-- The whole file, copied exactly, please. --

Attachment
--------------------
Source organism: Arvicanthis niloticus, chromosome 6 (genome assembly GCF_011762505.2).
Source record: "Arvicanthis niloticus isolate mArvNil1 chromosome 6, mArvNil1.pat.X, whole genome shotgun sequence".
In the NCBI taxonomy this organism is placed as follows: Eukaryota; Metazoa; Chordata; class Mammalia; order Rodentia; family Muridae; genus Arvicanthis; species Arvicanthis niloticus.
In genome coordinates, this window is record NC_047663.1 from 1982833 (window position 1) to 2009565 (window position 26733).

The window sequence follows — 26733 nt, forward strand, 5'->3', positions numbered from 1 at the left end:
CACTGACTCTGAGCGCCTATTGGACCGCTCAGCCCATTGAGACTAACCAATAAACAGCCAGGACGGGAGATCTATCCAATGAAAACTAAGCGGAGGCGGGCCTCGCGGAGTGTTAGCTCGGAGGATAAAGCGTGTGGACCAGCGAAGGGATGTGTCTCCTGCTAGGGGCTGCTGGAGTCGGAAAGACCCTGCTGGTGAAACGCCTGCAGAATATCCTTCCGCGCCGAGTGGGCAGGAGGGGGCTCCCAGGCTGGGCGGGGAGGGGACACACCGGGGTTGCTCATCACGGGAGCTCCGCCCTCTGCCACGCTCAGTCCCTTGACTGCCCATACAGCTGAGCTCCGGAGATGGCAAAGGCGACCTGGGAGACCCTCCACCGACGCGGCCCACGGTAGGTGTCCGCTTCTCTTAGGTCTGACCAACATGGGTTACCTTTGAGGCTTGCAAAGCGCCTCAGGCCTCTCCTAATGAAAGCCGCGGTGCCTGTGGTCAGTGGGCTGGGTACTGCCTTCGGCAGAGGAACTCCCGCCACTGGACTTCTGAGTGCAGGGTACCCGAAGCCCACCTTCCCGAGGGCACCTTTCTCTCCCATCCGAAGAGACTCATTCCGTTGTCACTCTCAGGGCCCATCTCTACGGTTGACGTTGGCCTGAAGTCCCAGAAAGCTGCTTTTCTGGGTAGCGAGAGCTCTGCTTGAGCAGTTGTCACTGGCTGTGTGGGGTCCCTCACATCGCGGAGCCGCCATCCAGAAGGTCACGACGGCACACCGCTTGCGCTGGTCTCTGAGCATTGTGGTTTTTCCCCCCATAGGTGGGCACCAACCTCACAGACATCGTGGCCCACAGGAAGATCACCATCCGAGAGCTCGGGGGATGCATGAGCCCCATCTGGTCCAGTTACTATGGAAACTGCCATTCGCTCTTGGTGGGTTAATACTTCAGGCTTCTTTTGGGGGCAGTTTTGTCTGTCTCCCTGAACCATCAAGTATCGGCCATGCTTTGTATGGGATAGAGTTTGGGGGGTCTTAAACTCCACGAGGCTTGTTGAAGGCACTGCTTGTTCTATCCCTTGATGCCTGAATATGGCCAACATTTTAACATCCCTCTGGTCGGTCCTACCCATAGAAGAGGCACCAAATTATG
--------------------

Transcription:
Source organism: Arvicanthis niloticus, chromosome 6 (genome assembly GCF_011762505.2).
Source record: "Arvicanthis niloticus isolate mArvNil1 chromosome 6, mArvNil1.pat.X, whole genome shotgun sequence".
In the NCBI taxonomy this organism is placed as follows: Eukaryota; Metazoa; Chordata; class Mammalia; order Rodentia; family Muridae; genus Arvicanthis; species Arvicanthis niloticus.
In genome coordinates, this window is record NC_047663.1 from 1982833 (window position 1) to 2009565 (window position 26733).

The window sequence follows — 26733 nt, forward strand, 5'->3', positions numbered from 1 at the left end:
CACTGACTCTGAGCGCCTATTGGACCGCTCAGCCCATTGAGACTAACCAATAAACAGCCAGGACGGGAGATCTATCCAATGAAAACTAAGCGGAGGCGGGCCTCGCGGAGTGTTAGCTCGGAGGATAAAGCGTGTGGACCAGCGAAGGGATGTGTCTCCTGCTAGGGGCTGCTGGAGTCGGAAAGACCCTGCTGGTGAAACGCCTGCAGAATATCCTTCCGCGCCGAGTGGGCAGGAGGGGGCTCCCAGGCTGGGCGGGGAGGGGACACACCGGGGTTGCTCATCACGGGAGCTCCGCCCTCTGCCACGCTCAGTCCCTTGACTGCCCATACAGCTGAGCTCCGGAGATGGCAAAGGCGACCTGGGAGACCCTCCACCGACGCGGCCCACGGTAGGTGTCCGCTTCTCTTAGGTCTGACCAACATGGGTTACCTTTGAGGCTTGCAAAGCGCCTCAGGCCTCTCCTAATGAAAGCCGCGGTGCCTGTGGTCAGTGGGCTGGGTACTGCCTTCGGCAGAGGAACTCCCGCCACTGGACTTCTGAGTGCAGGGTACCCGAAGCCCACCTTCCCGAGGGCACCTTTCTCTCCCATCCGAAGAGACTCATTCCGTTGTCACTCTCAGGGCCCATCTCTACGGTTGACGTTGGCCTGAAGTCCCAGAAAGCTGCTTTTCTGGGTAGCGAGAGCTCTGCTTGAGCAGTTGTCACTGGCTGTGTGGGGTCCCTCACATCGCGGAGCCGCCATCCAGAAGGTCACGACGGCACACCGCTTGCGCTGGTCTCTGAGCATTGTGGTTTTTCCCCCCATAGGTGGGCACCAACCTCACAGACATCGTGGCCCACAGGAAGATCACCATCCGAGAGCTCGGGGGATGCATGAGCCCCATCTGGTCCAGTTACTATGGAAACTGCCATTCGCTCTTGGTGGGTTAATACTTCAGGCTTCTTTTGGGGGCAGTTTTGTCTGTCTCCCTGAACCATCAAGTATCGGCCATGCTTTGTATGGGATAGAGTTTGGGGGGTCTTAAACTCCACGAGGCTTGTTGAAGGCACTGCTTGTTCTATCCCTTGATGCCTGAATATGGCCAACATTTTAACATCCCTCTGGTCGGTCCTACCCATAGAAGAGGCACCAAATTATG